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Friday, 28 February 2014

Law Commission: Pre-Nuptial Agreements Should be Binding

The Law Commission has completed its report on matrimonial property, needs and agreements. The headline-grabbing conclusion is that pre-nuptial agreements should be binding in divorce cases.

It has traditionally been the case that English courts have ignored pre-nuptial agreements but this approach was significantly undermined by the Radmacher divorce hearing in 2010.

The Law Commission has set out to bring clarity to the divorce laws to help the general public better understand them and to ensure that the laws are applied more consistently across different areas of the country.

Thursday, 27 February 2014

Grounds for divorce

In order to apply for a divorce, you need to have been married for at least a year and your marriage must be legally recognised within the United Kingdom.

You then need to prove that there has been an irretrievable and permanent breakdown of your marriage, meaning that your marriage effectively no longer exists and that reconciliation is impossible.

In order to do this, you have to prove that the one or more of the following five scenarios applies:

  • Adultery
  • Unreasonable Behaviour
  • Desertion
  • Two years separation with consent
  • Five years separation without consent

Friday, 14 February 2014

Case Note: Hotel Cipriani SRL and others v Fred 250 Ltd – ‘Own Name’ Defence Narrowly Defined

The High Court revisited the principles underlying the ‘own name’ defence to trademark infringement in the recent decision of Hotel Cipriani Srl vs. Fred 250 Ltd [2013]. Following this case anyone thinking of using their own name as a defence to trademark infringement should be aware that the courts will construe it very narrowly if there is a historical or family connection between the parties.

Preventing and Dealing with Child Abduction

We outlined in a previous article how parental child abduction is on the rise and that incidents of parental child abduction increase around holiday periods. A vivid warning was provided by the widely publicised recent child abduction carried out by Saleem Tahir of Nottingham who kidnapped his two children from a hotel in Stoke on Trent just before Christmas 2013.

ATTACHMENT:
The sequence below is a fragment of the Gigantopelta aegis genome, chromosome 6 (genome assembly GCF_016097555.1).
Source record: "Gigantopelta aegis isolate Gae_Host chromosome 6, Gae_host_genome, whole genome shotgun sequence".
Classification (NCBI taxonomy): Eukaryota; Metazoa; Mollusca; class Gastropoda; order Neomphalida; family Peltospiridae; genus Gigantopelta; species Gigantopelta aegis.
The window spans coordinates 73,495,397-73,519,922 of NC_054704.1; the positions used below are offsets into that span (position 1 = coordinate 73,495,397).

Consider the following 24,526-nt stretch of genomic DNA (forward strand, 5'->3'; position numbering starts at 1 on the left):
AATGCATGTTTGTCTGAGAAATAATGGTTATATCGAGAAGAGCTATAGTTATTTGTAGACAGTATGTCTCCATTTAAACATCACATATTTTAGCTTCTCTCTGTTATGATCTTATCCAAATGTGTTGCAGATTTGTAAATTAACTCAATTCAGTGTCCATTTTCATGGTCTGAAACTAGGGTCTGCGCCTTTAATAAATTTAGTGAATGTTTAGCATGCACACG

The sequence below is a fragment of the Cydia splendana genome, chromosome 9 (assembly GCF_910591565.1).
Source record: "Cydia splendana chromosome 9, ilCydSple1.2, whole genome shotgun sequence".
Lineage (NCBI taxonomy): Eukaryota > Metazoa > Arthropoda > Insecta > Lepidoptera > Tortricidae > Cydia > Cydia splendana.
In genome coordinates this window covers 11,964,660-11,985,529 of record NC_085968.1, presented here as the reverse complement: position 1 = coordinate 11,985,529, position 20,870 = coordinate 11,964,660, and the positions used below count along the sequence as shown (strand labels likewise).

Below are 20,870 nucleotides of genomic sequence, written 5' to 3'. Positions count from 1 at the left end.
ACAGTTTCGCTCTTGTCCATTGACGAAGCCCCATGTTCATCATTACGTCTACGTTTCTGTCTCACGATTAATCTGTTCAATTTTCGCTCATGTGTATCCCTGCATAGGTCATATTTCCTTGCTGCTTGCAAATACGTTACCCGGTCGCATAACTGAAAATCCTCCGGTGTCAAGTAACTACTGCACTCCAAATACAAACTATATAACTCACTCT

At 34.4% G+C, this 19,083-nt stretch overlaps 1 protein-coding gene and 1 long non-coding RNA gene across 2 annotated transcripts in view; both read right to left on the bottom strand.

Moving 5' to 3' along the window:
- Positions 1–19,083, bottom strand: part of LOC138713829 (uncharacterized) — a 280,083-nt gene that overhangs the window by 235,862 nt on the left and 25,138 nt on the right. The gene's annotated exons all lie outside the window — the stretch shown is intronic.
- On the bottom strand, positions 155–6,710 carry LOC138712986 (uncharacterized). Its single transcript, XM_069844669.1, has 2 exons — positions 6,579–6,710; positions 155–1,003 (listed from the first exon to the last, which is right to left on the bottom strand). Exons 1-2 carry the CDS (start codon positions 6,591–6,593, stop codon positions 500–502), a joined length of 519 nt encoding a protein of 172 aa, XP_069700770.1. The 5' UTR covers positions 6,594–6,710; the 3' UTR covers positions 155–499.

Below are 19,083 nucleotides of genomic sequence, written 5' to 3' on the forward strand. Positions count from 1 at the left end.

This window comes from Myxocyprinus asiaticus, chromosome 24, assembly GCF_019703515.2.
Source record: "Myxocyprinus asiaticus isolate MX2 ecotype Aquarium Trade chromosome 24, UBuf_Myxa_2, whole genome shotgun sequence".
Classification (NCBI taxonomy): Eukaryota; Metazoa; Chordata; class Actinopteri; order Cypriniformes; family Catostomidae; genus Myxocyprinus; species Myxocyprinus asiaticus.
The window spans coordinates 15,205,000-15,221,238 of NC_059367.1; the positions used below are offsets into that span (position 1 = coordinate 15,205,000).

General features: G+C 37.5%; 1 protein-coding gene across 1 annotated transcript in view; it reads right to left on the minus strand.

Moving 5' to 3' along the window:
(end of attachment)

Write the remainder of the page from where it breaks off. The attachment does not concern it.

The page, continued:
This issue is a serious concern for both parents and authorities so an increasing amount of information and advice is becoming available. The police, in collaboration with the government-supported organisation, Reunite, have issued guidelines to assist those who consider their children at risk of abduction. The full advice can be viewed here; a summary is set out below.

If an abduction has already taken place, parents should contact the police immediately.

Thursday, 13 February 2014

JP Morgan Regulatory Fines Near $20bn In 12 Months

JP Morgan has been breaking dubious records recently as it pays the price for its role in the financial crisis and related scandals. Despite complaints of unfairness by CEO Jamie Dimon at the World Economic Forum in Davos, there is likely to be little public sympathy either here or in the US.

Over the last 12 months JP Morgan has faced a slew of legal claims from the US Justice Department and others which has resulted in record settlements being made by the bank. The latest is a $2bn agreement related to allegations against JP Morgan concerning Bernie Madoff’s Ponzi scheme.

Divorce and finances

Contrary to the myth, there is no rule that married couples should split their assets 50:50, and if there are children involved they will be the most important thing to consider when it comes to organizing a financial settlement. It’s important not to get immersed in constant financial dispute, or get weighed down by lengthy negotiations. Here is an overview of the process to determine financial settlements through divorce.